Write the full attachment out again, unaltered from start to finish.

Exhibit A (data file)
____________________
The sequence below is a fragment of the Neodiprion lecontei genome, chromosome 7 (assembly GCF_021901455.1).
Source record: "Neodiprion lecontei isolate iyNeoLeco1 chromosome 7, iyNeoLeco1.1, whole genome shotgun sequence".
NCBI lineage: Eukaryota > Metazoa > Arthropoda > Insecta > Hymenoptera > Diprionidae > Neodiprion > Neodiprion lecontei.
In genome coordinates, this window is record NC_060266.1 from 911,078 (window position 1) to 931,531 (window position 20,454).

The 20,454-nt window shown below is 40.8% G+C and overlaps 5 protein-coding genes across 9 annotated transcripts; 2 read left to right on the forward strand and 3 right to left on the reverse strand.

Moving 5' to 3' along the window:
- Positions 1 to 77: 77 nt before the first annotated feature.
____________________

The sequence below is a fragment of the Neodiprion lecontei genome, chromosome 7 (assembly GCF_021901455.1).
Source record: "Neodiprion lecontei isolate iyNeoLeco1 chromosome 7, iyNeoLeco1.1, whole genome shotgun sequence".
NCBI lineage: Eukaryota > Metazoa > Arthropoda > Insecta > Hymenoptera > Diprionidae > Neodiprion > Neodiprion lecontei.
In genome coordinates, this window is record NC_060266.1 from 911,078 (window position 1) to 931,531 (window position 20,454).

The 20,454-nt window shown below is 40.8% G+C and overlaps 5 protein-coding genes across 9 annotated transcripts; 2 read left to right on the forward strand and 3 right to left on the reverse strand.

Moving 5' to 3' along the window:
- Positions 1 to 77: 77 nt before the first annotated feature.